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  • iStock/Thinkstock(HOLLYWOOD, Fla.) -- Weeks after Miguel Antonio Franco died when his Florida nursing home lost air conditioning from Hurricane Irma, his wife, Cecilia Franco, became the 13th person to die from the incident, police confirmed to ABC News on Monday.Another patient was confirmed to have died, authorities said today, bringing the total to 14.On Sept. 13, more than 100 residents were evacuated from the Rehabilitation Center at Hollywood Hills after the facility's air conditioning system failed, subjecting the elderly residents to sweltering heat. The nursing home is affiliated with the Larkin Community Hospital.Medical staff from Memorial Regional Hospital, which is near the nursing home, described a chaotic scene of evacuating the patients from the nursing home after three came into the emergency room with "extraordinarily high temperatures."Some of the patients who were admitted to the hospital had temperatures of up to 106 degrees, hospital officials told ABC News. Once hospital staff realized something was amiss at the nursing home, they went into a mass casualty incident mode and began wheeling patients from the nursing home to the hospital on stretchers.The facility -- which has been shut down -- is now the subject of a criminal investigation. The patients' causes of death have not been released because of an ongoing criminal investigation, ABC affiliate WPLG-TV reported.The Francos' children last month filed a wrongful death suit against the facility, the family's lawyer, Albert Levin, confirmed to ABC News.Levin said in a statement to ABC News, "The Franco and Navarro families are now mourning the passing of their mother and grandmother Cecilia Franco, this on the heels of losing her husband of 62 years, their father and grandfather Miguel Franco, both of whom perished in a horrific avoidable tragedy which should never have occurred. Their pain cuts deeply having lost not one but two loved ones."The lawsuit alleges the facility didn't secure "reliable and effective air-conditioning systems to operate in the event of an inevitable and foreseeable power outage," leaving the patients to suffer "in extreme heat and deplorable conditions," WPLG-TV reported.Nursing home administrator Jorge Carballo said in an earlier statement that "the center and its medical and administrative staff diligently prepared" for the hurricane."We took part in emergency management preparedness calls with local and state emergency officials, other nursing homes and health regulators," he said. "While our center did not lose power during the storm, it did lose one transformer that powers the air conditioning unit. The center immediately contacted Florida Power & Light and continued to follow up with them for status updates on when repairs would be made. Outreach was also made to local emergency officials and first responders.”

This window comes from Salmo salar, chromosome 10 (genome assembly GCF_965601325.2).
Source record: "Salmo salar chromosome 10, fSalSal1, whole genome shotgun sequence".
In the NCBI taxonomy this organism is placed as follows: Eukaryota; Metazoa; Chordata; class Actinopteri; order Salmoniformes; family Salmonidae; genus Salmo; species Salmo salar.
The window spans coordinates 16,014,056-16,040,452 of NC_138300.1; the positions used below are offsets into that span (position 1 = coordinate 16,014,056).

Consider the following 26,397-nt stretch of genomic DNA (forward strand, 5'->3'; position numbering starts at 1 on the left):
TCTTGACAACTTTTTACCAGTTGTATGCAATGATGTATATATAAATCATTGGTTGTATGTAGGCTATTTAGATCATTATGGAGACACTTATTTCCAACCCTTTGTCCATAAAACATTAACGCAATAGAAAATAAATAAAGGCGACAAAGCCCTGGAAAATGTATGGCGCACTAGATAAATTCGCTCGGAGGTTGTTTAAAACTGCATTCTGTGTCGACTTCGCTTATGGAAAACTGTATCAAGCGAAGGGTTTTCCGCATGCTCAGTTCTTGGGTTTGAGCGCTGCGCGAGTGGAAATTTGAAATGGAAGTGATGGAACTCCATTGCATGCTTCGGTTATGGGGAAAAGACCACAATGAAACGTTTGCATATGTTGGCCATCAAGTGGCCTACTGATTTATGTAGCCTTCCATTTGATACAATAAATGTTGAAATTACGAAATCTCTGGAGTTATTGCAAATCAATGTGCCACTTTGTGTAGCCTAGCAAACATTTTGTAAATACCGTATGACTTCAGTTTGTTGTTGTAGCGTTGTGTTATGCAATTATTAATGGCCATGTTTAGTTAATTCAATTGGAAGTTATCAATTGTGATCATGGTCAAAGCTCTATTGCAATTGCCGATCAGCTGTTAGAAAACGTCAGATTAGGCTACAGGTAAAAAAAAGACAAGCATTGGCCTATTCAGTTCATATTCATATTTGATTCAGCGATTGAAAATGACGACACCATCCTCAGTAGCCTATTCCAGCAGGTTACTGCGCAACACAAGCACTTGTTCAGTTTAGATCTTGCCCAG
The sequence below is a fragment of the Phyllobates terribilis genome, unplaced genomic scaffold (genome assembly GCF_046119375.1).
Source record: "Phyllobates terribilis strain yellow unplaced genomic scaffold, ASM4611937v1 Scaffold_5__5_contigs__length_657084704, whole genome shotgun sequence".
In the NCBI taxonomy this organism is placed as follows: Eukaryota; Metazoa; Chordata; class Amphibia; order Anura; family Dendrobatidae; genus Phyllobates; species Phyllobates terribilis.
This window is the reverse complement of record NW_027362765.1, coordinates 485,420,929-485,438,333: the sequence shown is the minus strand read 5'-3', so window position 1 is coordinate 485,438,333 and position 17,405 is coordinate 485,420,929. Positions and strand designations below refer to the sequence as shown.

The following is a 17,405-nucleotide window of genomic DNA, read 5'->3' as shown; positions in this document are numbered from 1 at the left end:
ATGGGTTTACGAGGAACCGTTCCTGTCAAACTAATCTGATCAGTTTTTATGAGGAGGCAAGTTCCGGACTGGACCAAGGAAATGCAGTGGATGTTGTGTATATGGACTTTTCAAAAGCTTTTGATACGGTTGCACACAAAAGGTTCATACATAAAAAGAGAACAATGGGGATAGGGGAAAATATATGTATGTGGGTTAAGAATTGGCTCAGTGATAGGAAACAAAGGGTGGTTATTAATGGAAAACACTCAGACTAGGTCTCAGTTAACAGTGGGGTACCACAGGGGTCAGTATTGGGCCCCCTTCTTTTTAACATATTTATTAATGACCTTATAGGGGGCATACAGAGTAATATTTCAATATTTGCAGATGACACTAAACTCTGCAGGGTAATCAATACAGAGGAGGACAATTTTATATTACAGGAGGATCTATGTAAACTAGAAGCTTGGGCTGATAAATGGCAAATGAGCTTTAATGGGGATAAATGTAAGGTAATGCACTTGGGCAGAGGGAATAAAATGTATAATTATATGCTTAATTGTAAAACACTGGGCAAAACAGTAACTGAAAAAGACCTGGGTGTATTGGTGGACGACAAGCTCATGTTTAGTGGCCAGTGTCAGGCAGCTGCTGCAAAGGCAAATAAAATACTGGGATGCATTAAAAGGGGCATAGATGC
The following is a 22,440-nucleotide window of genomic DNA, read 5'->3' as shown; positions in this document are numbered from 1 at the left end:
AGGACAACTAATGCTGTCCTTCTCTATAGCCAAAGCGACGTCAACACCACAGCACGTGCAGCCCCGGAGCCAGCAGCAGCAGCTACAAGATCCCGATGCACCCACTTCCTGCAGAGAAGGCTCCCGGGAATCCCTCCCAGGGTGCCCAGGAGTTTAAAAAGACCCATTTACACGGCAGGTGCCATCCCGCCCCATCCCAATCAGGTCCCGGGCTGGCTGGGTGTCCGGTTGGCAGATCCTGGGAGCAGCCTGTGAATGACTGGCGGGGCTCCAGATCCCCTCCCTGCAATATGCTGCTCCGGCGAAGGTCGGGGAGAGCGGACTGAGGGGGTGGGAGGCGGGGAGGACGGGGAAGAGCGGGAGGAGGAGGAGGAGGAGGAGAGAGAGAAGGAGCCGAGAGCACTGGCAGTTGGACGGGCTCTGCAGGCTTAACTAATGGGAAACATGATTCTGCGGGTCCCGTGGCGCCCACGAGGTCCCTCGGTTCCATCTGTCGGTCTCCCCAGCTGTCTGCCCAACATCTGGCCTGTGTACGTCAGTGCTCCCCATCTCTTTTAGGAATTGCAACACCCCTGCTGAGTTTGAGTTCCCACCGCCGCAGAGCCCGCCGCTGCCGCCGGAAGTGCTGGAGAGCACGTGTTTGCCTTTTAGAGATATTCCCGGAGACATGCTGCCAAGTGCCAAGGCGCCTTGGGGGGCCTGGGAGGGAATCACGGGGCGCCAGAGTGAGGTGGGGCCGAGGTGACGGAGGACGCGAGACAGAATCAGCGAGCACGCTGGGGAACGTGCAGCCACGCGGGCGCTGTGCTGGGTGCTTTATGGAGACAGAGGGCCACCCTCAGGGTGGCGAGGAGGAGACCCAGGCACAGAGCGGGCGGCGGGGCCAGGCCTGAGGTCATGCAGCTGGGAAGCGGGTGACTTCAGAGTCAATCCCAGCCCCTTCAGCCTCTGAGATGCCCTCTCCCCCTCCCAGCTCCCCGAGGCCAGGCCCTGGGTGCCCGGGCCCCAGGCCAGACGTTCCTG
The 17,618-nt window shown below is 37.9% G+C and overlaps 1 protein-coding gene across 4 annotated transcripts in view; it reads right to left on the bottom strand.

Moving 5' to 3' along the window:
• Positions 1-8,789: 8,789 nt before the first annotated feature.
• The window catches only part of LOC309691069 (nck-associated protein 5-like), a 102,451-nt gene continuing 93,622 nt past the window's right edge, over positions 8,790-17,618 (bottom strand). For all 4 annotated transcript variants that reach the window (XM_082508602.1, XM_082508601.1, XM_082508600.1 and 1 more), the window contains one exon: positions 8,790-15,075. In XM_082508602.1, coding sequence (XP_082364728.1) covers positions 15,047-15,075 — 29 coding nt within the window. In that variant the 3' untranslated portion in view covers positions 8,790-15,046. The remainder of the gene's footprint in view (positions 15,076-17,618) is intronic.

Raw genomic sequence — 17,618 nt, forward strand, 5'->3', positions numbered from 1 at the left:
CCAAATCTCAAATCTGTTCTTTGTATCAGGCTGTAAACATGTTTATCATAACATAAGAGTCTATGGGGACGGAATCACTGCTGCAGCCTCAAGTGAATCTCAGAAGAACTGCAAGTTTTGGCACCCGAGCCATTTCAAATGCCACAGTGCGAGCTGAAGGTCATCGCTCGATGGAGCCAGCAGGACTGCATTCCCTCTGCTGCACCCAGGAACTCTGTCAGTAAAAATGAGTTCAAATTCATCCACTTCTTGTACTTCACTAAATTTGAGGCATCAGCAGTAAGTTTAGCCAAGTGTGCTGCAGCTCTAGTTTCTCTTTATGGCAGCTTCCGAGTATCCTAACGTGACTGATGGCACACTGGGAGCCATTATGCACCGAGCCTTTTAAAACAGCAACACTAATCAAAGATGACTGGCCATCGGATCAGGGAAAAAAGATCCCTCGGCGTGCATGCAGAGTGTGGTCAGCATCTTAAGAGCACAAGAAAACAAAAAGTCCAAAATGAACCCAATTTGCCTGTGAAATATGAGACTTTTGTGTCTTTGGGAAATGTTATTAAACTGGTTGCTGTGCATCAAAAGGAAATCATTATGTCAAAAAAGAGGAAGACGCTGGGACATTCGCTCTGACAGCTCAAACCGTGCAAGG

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  • Obtained by ABC News(LAS VEGAS) -- A note containing handwritten numbers for wind, trajectory, and distance was discovered by Steven Paddock's body inside the Las Vegas hotel room where he took his life last Sunday after slaughtering 58 people and injuring hundreds, officials have confirmed.Law enforcement officials briefed on the investigation confirmed to ABC News on Sunday that the note found on Paddock's hexagon-shaped nightstand contained such numerical figures.The note's details, first reported by "60 Minutes," were revealed by Las Vegas Metropolitan Police Department Officer Dave Newton, who said he spotted it resting by Paddock's "shooting platform.""I could see on it he had written the distance, the elevation he was on, the drop of what his bullet was going to be for the crowd," Newton said in a clip from the the episode, which will be televised on Sunday night. "So he had had that written down, and figured out so he would know where to shoot to hit his targets from there."Pressed about what the meaning of the numbers were, Newton said, Paddock "must have done the calculations online or something, to figure out what his altitude was going to be, and how high up he was -- how far out the crowd was going to be, and what -- at that distance -- and what the drop of his bullet was going to be."He hadn't written out the calculations -- all he had was written out [was] the final numbers that were on the sheet," he added.The note's contents give a clearer picture of Paddock's planning before he starting firing on 22,000 concertgoers attending the third day of the Route 91 Harvest Festival along the Las Vegas Strip last Sunday.Sources have told ABC News that Paddock, a 64-year-old retiree, likely had severe mental illness which appears so far to have remained undiagnosed.Authorities who have logged hundreds of interviews suggest that though Paddock was a successful businessman, he struggled interacting with people.The property owner and high-stakes video poker player is described as standoff-ish, disconnected, and a man who had difficulty establishing and maintaining meaningful relationships.He reportedly was exhibiting many antisocial traits that are typical of past mass shooters, according to one source who spoke to ABC News anonymously.In addition to killing 58 people in his attack, Paddock injured at least 489 others before taking his own life.Paddock was known for playing gambling games in casinos for hours at a time, with little or no human contact.Profilers and behavioral scientists this week were brought in to examine witness interviews and investigative summaries to better understand what drove the Mesquite, Nevada, man to execute and injure so many in such a calculated and detached fashion.They are particularly focused on the period of September to October 2016, when Paddock began buying 30-plus guns, in concentration -- most of which were rifles, ABC News has learned.Sources also said that the gunman's gambling wages went up during that time, and he completed computer searches where he was looking at a lot of different hotel venues -- some apparently just to research, some of which he actually traveled to.Police, according to multiple law enforcement officials, still have found no definitive evidence to prove Paddock had an accomplice, and have not nailed down a definitive motive.